Consider the following example:

```
import itertools
import numpy as np
a = np.arange(0,5)
b = np.arange(0,3)
c = np.arange(0,7)
prods = itertools.product(a,b,c)
for p in prods:
print(p)
```

This iterate over the products in the following order:

```
(0, 0, 0)
(0, 0, 1)
(0, 0, 2)
(0, 0, 3)
(0, 0, 4)
(0, 1, 0)
```

But I would much rather have the products given in order of their *sum*, e.g.

```
(0, 0, 0)
(0, 0, 1)
(0, 1, 0)
(1, 0, 0)
(0, 1, 1)
(1, 0, 1)
(1, 1, 0)
(0, 0, 2)
```

How can I achieve this without storing all combinations in memory?

**Note:** `a`

`b`

and `c`

are always ranges, but not necessarily with the same maximum. There is also no 2nd-level ordering when the sums of two products are equal, i.e. `(0,1,1)`

is equivalent to `(2,0,0)`

.

·
Santiago Trujillo

If the steps are always 1 and avoiding storing all combinations is your top priority, you could do the following (partially using itertools.product):

```
import itertools
import numpy as np
def weak_compositions(boxes, balls, parent=tuple()):
"""https://stackoverflow.com/a/36748940/4001592"""
if boxes > 1:
for i in range(balls + 1):
for x in weak_compositions(boxes - 1, i, parent + (balls - i,)):
yield x
else:
yield parent + (balls,)
def verify_limits(x, minimum, maximum):
all_max = all(xi <= li for xi, li in zip(x, maximum))
all_min = all(xi >= li for xi, li in zip(x, minimum))
return all_max and all_min
def iterate_in_sum(ranges):
prods = itertools.product(*ranges)
# find number of different sums
unique_total_sums = sorted(set(sum(p) for p in prods))
# find the minimum limits
minimum_allowed = [min(r) for r in ranges]
# find the maximum limits
maximum_allowed = [max(r) for r in ranges]
for total_sum in unique_total_sums:
# decompose each sum into its summands
for x in weak_compositions(len(ranges), total_sum):
# if the decomposition meets the limits
if verify_limits(x, minimum_allowed, maximum_allowed):
yield x
a = np.arange(0, 5)
b = np.arange(0, 3)
c = np.arange(0, 7)
for s in iterate_in_sum([a, b, c]):
print(s, sum(s))
```

**Output** *(partial)*

```
(0, 0, 0) 0
(1, 0, 0) 1
(0, 1, 0) 1
(0, 0, 1) 1
(2, 0, 0) 2
(1, 1, 0) 2
(1, 0, 1) 2
(0, 2, 0) 2
(0, 1, 1) 2
(0, 0, 2) 2
(3, 0, 0) 3
(2, 1, 0) 3
(2, 0, 1) 3
(1, 2, 0) 3
(1, 1, 1) 3
(1, 0, 2) 3
(0, 2, 1) 3
(0, 1, 2) 3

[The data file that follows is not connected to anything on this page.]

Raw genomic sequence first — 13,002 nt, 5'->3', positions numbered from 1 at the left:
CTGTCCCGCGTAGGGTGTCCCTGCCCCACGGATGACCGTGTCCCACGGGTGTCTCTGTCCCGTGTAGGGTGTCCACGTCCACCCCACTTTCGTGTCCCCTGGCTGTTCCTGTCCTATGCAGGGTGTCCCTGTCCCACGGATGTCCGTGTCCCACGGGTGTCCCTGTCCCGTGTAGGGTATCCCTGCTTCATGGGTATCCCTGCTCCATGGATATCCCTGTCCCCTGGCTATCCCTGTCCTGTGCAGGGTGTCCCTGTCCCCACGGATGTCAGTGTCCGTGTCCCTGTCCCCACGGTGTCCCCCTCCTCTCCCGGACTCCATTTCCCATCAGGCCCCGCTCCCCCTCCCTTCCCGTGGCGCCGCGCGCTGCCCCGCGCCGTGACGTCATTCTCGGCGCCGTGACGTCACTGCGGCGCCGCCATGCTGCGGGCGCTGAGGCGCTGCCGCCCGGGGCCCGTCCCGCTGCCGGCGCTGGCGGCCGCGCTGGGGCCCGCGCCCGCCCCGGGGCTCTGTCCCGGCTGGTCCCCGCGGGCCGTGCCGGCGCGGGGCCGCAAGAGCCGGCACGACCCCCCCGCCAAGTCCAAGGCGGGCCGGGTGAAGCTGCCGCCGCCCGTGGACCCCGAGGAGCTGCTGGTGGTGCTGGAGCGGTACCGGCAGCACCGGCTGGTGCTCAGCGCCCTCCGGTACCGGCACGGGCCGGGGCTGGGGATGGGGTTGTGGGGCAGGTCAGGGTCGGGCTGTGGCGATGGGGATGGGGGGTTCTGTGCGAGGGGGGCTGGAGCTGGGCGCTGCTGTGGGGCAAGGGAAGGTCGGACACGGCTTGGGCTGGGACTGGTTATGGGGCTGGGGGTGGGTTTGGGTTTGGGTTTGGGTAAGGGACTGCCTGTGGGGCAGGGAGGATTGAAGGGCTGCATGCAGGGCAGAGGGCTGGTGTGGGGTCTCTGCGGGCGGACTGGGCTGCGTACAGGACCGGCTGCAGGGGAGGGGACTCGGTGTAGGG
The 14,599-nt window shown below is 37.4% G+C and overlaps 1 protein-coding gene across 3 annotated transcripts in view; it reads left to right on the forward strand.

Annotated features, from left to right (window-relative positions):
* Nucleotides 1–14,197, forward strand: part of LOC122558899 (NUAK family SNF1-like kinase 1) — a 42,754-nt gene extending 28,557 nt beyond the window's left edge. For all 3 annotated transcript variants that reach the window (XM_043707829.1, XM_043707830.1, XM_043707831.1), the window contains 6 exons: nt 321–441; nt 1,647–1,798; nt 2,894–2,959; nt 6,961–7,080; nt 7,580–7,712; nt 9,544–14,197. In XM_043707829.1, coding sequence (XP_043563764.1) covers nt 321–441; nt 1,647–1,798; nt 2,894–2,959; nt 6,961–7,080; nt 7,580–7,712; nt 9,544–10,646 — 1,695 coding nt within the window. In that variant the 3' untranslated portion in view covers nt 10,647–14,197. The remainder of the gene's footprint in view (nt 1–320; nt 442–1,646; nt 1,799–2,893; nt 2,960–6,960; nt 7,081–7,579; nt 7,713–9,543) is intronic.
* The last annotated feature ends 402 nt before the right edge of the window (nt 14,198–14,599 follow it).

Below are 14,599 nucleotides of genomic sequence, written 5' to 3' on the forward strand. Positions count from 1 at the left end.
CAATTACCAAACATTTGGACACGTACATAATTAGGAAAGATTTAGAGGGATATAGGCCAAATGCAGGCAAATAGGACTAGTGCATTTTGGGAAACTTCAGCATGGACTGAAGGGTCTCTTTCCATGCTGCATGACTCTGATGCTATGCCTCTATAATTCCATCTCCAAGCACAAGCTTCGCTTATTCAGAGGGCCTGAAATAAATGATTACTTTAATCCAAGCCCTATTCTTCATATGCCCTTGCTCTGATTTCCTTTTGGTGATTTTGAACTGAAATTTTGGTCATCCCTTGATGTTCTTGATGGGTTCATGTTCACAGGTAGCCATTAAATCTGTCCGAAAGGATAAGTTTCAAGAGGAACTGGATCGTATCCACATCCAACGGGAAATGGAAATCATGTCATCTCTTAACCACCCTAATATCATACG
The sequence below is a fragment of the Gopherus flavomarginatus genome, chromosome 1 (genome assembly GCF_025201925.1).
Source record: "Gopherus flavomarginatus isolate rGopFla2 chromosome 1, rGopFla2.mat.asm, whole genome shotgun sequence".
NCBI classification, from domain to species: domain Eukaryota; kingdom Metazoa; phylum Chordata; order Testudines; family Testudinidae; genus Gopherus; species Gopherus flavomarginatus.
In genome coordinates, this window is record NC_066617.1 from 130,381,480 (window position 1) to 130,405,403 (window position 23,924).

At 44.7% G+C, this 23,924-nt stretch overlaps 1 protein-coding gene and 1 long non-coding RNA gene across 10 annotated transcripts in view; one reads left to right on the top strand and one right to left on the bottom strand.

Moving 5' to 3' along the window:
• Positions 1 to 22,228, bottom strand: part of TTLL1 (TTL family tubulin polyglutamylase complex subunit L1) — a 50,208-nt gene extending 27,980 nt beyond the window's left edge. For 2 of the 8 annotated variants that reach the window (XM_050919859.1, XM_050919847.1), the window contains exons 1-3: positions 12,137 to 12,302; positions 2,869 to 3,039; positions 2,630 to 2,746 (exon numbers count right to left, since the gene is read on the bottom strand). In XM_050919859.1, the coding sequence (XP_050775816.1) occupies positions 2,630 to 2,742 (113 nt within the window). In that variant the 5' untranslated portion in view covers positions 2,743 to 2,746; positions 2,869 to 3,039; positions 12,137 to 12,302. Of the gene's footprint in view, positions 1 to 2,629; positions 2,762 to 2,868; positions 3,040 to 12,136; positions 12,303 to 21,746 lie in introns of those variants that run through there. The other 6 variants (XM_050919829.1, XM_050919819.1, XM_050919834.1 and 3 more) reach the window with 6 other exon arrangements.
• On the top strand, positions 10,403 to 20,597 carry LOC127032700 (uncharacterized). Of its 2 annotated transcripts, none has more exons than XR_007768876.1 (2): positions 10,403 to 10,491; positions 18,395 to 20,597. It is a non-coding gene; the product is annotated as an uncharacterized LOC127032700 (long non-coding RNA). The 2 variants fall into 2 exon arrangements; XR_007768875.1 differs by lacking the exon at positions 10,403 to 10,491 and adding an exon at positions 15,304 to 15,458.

```

The core of the solution is the `weak_compositions`

function that will decompose a number into it's summands (something like integer partition). More solutions to the above problem of composition of n into k parts can be found here.

**Note**:

The solution can be extended to non uniform steps with additional complexity cost.

·
Santiago Trujillo
Denunciar

The easiest way to do this without storing extra products in memory is with recursion. Instead of `range(a,b)`

, pass in a list of `(a,b)`

pairs and do the iteration yourself:

```
def prod_by_sum(range_bounds: List[Tuple[int, int]]):
"""
Yield from the Cartesian product of input ranges, produced in order of sum.
>>> range_bounds = [(2, 4), (3, 6), (0, 2)]
>>> for prod in prod_by_sum(range_bounds):
... print(prod)
(2, 3, 0)
(2, 3, 1)
(2, 4, 0)
(3, 3, 0)
(2, 4, 1)
(2, 5, 0)
(3, 3, 1)
(3, 4, 0)
(2, 5, 1)
(3, 4, 1)
(3, 5, 0)
(3, 5, 1)
"""
def prod_by_sum_helper(start: int, goal_sum: int):
low, high = range_bounds[start]
if start == len(range_bounds) - 1:
if low <= goal_sum < high:
yield (goal_sum,)
return
for current in range(low, min(high, goal_sum + 1)):
yield from ((current,) + extra
for extra in prod_by_sum_helper(start + 1, goal_sum - current))
lowest_sum = sum(lo for lo, hi in range_bounds)
highest_sum = sum(hi - 1 for lo, hi in range_bounds)
for goal_sum in range(lowest_sum, highest_sum + 1):
yield from prod_by_sum_helper(0, goal_sum)
```

which has output for
`range_bounds = [(0, 5), (0, 3), (0, 7)]`

starting with:

```
(0, 0, 0)
(0, 0, 1)
(0, 1, 0)
(1, 0, 0)
(0, 0, 2)
(0, 1, 1)
(0, 2, 0)
(1, 0, 1)
(1, 1, 0)
(2, 0, 0)
```

You can do this exact process iteratively by modifying a single list and yielding copies of it, but the code either becomes more complicated or less efficient.

You can also trivially modify this to support steps besides 1, however that does work less efficiently with larger and larger steps since the last range might not contain the element needed to produce the current sum. That seems unavoidable, because at that point you'd need to solve a difficult computational problem to efficiently loop over those products by sum.

·
Santiago Trujillo
Denunciar